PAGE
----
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Surg Technol Int. 2006;15:257-63.

Posterolateral spinal cord decompression in patients with metastasis: an endoscopic assisted approach.

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  • 1Lerner College of Medicine, Cleveland Clinic Spine Institute, Department of Orthopaedic Surgery, Cleveland Clinic Foundation, Cleveland, Ohio, USA.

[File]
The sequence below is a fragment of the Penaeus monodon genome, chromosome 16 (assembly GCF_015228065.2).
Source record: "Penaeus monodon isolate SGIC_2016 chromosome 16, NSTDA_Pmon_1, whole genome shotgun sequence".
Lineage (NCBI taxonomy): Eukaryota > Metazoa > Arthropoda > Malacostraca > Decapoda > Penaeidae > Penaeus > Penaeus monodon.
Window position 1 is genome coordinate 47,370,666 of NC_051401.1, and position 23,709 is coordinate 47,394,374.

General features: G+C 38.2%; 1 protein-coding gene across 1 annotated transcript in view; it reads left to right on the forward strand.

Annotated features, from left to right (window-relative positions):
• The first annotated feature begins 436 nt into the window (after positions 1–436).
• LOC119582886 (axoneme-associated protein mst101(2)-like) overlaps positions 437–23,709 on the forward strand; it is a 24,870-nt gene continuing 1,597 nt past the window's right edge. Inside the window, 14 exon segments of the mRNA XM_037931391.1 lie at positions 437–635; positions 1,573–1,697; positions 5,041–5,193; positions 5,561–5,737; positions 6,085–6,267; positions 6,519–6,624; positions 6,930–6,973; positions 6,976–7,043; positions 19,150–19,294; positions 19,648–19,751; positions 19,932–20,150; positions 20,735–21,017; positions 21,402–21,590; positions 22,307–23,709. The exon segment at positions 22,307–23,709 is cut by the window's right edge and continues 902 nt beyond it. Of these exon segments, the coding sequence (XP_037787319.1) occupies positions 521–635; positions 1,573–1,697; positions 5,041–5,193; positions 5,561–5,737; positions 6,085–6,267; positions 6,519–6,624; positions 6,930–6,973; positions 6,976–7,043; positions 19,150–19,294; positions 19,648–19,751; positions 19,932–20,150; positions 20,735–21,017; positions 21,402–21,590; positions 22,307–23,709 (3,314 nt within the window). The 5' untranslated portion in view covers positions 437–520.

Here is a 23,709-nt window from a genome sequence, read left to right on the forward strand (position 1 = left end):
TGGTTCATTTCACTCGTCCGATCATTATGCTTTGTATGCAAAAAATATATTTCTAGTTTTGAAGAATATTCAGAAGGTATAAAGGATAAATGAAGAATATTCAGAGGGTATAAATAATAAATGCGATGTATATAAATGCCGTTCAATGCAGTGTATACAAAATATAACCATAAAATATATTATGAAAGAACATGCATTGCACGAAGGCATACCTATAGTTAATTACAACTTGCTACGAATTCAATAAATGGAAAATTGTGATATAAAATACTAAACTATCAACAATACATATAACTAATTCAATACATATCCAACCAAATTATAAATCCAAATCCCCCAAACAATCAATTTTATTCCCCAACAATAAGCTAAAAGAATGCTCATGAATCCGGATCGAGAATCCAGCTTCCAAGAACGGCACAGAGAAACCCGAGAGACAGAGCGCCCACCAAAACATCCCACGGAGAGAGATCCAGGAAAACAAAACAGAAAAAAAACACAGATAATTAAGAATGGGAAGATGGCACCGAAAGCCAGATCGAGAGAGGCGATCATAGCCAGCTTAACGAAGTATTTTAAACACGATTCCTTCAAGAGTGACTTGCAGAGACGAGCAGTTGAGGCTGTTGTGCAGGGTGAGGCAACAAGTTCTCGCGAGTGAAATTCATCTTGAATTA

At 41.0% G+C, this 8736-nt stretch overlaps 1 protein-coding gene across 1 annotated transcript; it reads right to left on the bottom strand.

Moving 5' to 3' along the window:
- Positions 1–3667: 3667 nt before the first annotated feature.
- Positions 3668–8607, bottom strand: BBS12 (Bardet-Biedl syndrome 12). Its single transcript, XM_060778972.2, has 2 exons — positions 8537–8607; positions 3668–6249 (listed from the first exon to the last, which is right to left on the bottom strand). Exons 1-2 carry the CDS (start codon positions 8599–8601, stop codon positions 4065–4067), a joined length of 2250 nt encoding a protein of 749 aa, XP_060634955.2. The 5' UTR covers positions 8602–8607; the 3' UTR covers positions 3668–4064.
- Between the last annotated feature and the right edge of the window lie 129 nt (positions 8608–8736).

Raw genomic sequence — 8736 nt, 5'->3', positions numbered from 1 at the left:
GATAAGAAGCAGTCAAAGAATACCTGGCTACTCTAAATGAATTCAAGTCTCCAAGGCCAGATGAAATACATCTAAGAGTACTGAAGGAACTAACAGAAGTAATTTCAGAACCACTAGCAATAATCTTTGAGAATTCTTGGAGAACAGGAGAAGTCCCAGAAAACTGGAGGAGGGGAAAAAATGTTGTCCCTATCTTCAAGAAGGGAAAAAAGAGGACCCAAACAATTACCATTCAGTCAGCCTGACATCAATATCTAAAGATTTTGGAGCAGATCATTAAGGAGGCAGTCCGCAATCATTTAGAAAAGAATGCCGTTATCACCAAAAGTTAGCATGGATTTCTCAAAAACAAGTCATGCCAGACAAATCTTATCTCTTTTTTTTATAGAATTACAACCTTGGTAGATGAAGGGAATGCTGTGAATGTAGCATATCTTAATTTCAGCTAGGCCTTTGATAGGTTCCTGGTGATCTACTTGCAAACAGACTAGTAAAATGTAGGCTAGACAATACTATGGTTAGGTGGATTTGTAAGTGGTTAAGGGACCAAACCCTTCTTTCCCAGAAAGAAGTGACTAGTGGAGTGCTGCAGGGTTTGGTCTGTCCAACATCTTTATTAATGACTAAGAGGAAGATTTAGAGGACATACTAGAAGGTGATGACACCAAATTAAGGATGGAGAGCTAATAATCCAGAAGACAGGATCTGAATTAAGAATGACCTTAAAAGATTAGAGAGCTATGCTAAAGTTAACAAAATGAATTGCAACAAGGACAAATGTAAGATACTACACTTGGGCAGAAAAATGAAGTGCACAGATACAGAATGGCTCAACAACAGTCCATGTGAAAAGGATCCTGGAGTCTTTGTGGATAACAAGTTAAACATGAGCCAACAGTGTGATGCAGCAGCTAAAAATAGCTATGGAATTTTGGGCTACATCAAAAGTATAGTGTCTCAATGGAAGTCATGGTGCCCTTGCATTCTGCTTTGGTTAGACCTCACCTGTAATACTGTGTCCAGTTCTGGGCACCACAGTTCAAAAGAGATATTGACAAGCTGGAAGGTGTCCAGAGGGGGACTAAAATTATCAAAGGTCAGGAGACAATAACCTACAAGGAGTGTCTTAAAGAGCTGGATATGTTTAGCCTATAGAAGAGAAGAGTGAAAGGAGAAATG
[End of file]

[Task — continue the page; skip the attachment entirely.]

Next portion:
Spinal tumors that are radioresistant or cause bony compression of the spinal cord often require surgical decompression to protect or restore neurological function. Metastatic lesions and primary tumors such as multiple myeloma usually arise in the vertebral body, which can collapse and become unstable, and can compress the anterior columns of the cord. Laminectomy is often ineffective in these patients, and direct anterior decompression through thoracotomy is the widely-accepted solution to the neurological problem. The anterior surgical approach is particularly challenging in the upper thoracic spine. Patients with limited pulmonary reserve due to pneumonectomy or pulmonary metastasis might not tolerate the loss of lung capacity necessitated by either thoracotomy or thoracoscopy. Because posterior instrumentation is usually needed to provide stability following corpectomy and spinal cord decompression, posterolateral approaches to spinal cord decompression have gained favor in recent years. Posterolateral decompression offers advantages over the combined anterior and posterior approach, reducing operative time, morbidity, and hospital stay. Drawbacks to traditional posterolateral decompressions include poor visualization of the tumor immediately anterior to the spinal cord and the need to manipulate the spinal cord to completely remove a tumor adherent to the dura. Endoscopically assisted posterolateral decompression allows decompression of the anterior surface of the spinal cord, the point of pressure in most circumstances. Endoscopic video assistance facilitates vertebrectomy, cord decompression, and anterior reconstruction, all performed through the same posterior incision. Endoscopic assisted spinal cord decompression dramatically reduces morbidity, ICU requirements, and inpatient hospitalization and has proven useful for a variety of metastatic tumors at every level of the spinal column.

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